Today I’m taking a post written by Elmer Potts on the Eatonville History Facebook page.
For those of you going to Glacier View cemetery tomorrow, you may wish to consider these thoughts that I am posting in honor of the Nisei boys from around here who served with honor in WWII: The dates on the Japanese graves in the NW corner of the cemetery start, I believe in the early 1900’s and stop shortly after Pearl Harbor.
The Asian folks that lived here were mostly Japanese-Americans, were citizens, were interned initially on May 16th, 1942 at Camp Harmony, a.k.a. the Puyallup fair grounds, and were later moved inland to other camps. I have attached a link, below, to an excellent history of the Japanese in Eatonville. The thing I would like you to consider is the fact that while interned (imprisoned) with their entire families, almost all of the Japanese-American boys volunteered for service in the armed forces, and many served with distinction and bravery in the 442nd division in Italy. Some folks say they did it to prove that they were as good as anybody else. I say they did it because they loved their country just like the rest of us.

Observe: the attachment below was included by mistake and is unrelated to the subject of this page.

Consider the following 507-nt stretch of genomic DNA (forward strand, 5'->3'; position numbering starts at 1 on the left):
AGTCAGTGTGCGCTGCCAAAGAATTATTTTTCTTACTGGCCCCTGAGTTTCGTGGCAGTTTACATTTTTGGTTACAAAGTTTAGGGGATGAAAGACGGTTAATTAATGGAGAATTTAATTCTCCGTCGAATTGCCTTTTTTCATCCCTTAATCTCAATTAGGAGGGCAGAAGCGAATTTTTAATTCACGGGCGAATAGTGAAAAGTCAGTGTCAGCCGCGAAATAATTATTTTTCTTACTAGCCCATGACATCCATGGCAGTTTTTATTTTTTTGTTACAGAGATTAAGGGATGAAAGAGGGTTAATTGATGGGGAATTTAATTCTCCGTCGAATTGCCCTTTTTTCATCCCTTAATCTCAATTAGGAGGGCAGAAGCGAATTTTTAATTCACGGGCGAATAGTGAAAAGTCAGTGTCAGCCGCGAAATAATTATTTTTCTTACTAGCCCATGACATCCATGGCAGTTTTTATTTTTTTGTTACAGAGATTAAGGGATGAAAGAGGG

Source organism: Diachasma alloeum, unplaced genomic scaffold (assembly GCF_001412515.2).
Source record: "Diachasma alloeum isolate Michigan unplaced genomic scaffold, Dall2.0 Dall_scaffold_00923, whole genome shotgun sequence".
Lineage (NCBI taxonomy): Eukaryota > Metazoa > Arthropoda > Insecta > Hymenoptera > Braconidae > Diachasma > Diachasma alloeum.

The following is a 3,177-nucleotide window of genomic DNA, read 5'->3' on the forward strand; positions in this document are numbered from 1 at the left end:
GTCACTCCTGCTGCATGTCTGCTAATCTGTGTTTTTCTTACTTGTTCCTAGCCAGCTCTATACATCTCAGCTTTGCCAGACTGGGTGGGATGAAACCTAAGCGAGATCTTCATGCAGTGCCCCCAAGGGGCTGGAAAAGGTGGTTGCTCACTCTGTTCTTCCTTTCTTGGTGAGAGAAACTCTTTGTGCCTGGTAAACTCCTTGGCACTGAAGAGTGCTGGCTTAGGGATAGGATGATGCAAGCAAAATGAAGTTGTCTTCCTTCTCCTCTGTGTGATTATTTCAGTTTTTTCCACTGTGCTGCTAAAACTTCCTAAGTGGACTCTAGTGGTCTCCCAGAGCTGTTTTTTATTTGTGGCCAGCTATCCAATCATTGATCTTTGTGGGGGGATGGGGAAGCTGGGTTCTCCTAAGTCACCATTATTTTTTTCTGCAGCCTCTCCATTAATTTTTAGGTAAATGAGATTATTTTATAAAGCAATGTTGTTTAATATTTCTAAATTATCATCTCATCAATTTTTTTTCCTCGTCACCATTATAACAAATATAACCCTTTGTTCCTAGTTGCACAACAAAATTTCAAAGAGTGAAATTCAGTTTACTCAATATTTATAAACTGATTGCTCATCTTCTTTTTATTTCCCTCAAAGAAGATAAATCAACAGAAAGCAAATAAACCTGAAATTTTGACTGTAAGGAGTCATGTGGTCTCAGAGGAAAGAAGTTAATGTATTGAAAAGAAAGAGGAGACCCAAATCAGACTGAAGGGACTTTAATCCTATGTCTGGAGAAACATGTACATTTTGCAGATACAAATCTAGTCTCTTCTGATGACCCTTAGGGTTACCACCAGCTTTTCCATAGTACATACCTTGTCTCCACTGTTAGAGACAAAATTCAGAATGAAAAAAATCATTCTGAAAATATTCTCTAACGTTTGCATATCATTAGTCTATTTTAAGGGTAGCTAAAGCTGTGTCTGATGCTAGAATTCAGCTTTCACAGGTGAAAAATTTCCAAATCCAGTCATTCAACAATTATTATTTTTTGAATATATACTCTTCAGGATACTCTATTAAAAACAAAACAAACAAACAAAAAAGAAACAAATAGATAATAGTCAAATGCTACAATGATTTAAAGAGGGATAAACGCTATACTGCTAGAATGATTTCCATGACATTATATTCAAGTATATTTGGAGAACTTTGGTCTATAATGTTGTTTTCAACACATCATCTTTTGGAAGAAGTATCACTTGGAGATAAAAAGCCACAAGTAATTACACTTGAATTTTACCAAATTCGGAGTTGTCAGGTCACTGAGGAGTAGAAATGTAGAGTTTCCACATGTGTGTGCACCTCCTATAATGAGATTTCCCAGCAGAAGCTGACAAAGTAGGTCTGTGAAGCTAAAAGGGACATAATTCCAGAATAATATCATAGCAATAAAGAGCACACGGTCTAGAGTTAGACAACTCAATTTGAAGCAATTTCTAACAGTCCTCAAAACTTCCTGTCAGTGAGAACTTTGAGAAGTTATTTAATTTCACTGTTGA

I think we, as a community need something here that tells the story of the Japanese-American folks who used to be our neighbors, and who helped make this place what it is today before most of us were even here. http://eatonvillejapanese.blogspot.com/p/eatonville-evacuation-internment-of.html
One response to “Japanese Removal from Eatonville and Internment”
Someday soon we will have that “something” Elmer. The Tofu House at Mill Pond Park, once restored and exhibits created, will tell that story, and more.